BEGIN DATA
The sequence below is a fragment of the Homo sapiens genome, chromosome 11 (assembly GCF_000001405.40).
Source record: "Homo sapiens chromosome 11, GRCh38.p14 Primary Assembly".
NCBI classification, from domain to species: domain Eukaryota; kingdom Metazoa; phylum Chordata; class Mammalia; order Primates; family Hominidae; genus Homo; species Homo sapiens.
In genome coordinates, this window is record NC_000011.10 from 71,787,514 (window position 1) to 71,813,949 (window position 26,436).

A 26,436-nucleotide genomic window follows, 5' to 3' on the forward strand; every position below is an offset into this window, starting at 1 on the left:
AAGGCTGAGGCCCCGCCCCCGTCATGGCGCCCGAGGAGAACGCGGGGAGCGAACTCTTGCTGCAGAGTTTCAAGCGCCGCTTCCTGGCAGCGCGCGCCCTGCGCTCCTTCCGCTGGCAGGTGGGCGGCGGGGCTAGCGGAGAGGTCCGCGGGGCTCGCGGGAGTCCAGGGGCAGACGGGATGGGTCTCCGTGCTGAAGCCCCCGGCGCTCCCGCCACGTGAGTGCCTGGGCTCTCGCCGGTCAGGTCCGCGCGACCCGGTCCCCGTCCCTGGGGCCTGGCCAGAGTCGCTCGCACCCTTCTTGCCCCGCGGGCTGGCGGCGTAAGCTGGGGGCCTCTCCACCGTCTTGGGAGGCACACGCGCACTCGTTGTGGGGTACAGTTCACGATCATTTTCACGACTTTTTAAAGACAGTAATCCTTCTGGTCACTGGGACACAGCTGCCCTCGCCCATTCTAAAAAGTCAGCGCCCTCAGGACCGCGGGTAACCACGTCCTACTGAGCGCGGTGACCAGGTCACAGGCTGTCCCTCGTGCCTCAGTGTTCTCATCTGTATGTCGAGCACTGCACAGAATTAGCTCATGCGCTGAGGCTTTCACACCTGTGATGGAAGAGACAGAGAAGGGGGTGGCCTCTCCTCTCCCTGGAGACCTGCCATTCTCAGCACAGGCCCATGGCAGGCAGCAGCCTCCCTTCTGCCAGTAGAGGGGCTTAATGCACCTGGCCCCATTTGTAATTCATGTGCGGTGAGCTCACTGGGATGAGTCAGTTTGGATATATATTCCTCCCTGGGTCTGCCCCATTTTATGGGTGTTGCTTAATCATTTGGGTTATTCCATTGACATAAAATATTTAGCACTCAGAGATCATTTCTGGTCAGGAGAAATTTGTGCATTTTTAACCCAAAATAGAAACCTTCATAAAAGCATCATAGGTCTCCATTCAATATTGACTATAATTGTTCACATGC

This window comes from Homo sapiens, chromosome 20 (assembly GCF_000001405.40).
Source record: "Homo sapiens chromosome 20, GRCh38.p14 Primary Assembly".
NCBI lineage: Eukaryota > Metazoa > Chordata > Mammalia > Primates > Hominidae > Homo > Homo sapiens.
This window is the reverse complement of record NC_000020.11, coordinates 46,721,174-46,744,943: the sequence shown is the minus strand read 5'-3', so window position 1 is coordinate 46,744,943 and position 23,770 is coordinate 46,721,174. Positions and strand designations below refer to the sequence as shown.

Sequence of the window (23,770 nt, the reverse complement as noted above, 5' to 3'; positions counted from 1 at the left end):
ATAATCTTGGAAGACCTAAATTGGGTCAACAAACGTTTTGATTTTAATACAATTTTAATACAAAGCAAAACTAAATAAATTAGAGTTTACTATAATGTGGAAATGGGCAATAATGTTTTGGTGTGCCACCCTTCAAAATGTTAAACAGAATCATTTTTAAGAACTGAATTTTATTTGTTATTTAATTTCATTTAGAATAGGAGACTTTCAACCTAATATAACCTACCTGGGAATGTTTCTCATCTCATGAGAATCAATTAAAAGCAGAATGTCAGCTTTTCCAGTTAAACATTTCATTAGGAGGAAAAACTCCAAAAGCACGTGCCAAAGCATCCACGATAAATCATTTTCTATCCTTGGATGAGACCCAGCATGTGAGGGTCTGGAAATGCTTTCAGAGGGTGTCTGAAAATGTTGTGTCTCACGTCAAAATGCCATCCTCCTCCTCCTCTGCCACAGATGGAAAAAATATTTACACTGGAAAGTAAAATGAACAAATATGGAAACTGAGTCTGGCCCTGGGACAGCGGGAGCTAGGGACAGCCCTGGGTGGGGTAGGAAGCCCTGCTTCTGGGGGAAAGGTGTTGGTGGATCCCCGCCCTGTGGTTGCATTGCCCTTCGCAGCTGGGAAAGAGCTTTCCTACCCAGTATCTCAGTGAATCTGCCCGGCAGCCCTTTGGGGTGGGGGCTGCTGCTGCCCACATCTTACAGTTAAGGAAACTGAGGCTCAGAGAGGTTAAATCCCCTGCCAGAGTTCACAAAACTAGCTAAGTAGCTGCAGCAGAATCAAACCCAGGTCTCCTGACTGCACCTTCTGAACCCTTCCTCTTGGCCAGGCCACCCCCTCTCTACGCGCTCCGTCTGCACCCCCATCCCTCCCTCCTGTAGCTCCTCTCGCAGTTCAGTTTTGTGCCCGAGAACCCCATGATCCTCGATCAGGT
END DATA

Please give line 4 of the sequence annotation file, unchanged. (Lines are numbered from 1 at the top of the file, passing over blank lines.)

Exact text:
In genome coordinates, this window is record NC_000011.10 from 71,787,514 (window position 1) to 71,813,949 (window position 26,436).